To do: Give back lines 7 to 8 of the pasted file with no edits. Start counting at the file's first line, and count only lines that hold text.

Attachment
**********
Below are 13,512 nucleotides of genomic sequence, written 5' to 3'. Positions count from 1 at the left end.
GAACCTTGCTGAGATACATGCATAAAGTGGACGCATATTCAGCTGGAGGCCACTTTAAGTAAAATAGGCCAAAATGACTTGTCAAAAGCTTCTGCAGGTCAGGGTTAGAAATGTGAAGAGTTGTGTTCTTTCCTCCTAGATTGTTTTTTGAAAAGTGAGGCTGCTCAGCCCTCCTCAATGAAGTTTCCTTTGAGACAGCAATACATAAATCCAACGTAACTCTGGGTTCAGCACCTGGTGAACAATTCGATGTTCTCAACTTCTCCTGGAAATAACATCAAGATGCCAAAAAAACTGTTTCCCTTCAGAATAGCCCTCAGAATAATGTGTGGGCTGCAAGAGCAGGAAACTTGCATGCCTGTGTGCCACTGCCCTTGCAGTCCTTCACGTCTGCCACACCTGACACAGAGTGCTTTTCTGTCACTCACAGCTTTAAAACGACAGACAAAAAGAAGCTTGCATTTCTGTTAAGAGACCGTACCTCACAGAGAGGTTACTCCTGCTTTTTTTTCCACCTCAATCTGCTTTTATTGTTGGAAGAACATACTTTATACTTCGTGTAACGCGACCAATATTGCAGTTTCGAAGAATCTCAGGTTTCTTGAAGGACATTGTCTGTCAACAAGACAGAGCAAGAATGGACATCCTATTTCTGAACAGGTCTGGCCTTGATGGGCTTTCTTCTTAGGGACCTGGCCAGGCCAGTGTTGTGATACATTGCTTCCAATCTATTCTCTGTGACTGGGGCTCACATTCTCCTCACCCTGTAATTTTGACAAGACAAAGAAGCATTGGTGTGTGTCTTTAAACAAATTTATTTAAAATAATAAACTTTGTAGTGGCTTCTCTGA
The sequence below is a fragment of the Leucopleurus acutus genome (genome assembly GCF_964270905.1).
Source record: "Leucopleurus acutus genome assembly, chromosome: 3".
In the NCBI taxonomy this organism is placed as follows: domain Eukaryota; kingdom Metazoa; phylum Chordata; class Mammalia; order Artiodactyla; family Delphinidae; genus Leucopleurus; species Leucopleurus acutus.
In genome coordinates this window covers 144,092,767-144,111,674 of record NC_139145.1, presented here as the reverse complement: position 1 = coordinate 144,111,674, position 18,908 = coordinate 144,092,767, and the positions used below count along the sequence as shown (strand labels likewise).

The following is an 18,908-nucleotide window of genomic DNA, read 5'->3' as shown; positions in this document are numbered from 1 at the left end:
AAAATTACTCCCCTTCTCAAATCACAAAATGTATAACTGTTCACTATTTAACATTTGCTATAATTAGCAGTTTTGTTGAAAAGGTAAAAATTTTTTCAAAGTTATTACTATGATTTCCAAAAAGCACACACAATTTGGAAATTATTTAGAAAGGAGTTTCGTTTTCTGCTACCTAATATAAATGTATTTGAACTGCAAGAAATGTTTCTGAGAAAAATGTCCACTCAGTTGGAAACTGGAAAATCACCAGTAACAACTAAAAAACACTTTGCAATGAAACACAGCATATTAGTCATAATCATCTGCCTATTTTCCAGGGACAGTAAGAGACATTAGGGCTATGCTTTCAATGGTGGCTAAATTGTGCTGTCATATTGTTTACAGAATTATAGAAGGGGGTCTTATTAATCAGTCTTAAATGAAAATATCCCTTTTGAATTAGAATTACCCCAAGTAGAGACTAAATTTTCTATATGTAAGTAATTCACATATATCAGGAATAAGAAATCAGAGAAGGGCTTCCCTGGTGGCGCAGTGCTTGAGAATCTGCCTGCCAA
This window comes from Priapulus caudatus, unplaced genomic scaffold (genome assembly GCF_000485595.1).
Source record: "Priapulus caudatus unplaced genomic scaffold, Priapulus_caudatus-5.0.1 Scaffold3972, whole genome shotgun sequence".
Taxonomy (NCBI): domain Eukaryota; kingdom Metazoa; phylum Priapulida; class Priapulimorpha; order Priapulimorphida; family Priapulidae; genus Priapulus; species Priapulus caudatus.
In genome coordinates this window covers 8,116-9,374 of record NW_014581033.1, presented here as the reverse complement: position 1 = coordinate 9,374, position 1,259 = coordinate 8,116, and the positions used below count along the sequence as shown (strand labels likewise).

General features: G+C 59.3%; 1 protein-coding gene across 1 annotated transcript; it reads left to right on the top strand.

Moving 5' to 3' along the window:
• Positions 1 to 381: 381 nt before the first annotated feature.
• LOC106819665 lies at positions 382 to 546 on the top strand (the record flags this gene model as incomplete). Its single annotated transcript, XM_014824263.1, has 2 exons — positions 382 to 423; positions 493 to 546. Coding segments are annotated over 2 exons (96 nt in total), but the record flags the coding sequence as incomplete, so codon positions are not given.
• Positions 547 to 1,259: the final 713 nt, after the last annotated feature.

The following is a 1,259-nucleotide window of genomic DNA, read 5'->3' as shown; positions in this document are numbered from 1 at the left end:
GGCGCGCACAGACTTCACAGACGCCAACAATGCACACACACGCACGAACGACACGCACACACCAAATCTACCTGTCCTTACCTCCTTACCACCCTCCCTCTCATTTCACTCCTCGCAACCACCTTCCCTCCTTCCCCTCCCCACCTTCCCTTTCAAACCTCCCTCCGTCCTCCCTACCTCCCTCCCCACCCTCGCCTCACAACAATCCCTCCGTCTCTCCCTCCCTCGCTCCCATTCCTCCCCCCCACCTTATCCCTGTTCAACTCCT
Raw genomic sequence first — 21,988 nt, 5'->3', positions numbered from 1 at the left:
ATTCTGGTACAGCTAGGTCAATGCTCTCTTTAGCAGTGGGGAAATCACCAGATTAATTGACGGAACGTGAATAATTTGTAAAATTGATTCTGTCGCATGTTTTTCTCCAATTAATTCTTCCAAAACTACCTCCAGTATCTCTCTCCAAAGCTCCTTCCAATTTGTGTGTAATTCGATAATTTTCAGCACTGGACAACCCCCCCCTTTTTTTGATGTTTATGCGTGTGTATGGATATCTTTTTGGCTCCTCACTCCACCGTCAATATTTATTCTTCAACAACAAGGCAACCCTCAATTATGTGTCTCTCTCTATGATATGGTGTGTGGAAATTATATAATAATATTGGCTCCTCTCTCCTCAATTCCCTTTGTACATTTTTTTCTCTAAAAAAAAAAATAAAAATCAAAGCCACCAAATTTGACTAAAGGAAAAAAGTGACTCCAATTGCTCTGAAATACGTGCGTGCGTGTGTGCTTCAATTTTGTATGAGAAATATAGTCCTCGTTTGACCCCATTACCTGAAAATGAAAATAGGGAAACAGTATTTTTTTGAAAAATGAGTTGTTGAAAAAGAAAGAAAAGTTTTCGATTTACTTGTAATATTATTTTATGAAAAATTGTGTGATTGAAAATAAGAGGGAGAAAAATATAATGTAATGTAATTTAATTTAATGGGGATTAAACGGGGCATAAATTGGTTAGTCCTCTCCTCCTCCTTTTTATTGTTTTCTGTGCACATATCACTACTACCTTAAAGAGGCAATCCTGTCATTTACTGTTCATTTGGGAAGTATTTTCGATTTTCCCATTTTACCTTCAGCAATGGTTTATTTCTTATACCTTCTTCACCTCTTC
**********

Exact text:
The following is an 18,908-nucleotide window of genomic DNA, read 5'->3' as shown; positions in this document are numbered from 1 at the left end:
AAAATTACTCCCCTTCTCAAATCACAAAATGTATAACTGTTCACTATTTAACATTTGCTATAATTAGCAGTTTTGTTGAAAAGGTAAAAATTTTTTCAAAGTTATTACTATGATTTCCAAAAAGCACACACAATTTGGAAATTATTTAGAAAGGAGTTTCGTTTTCTGCTACCTAATATAAATGTATTTGAACTGCAAGAAATGTTTCTGAGAAAAATGTCCACTCAGTTGGAAACTGGAAAATCACCAGTAACAACTAAAAAACACTTTGCAATGAAACACAGCATATTAGTCATAATCATCTGCCTATTTTCCAGGGACAGTAAGAGACATTAGGGCTATGCTTTCAATGGTGGCTAAATTGTGCTGTCATATTGTTTACAGAATTATAGAAGGGGGTCTTATTAATCAGTCTTAAATGAAAATATCCCTTTTGAATTAGAATTACCCCAAGTAGAGACTAAATTTTCTATATGTAAGTAATTCACATATATCAGGAATAAGAAATCAGAGAAGGGCTTCCCTGGTGGCGCAGTGCTTGAGAATCTGCCTGCCAA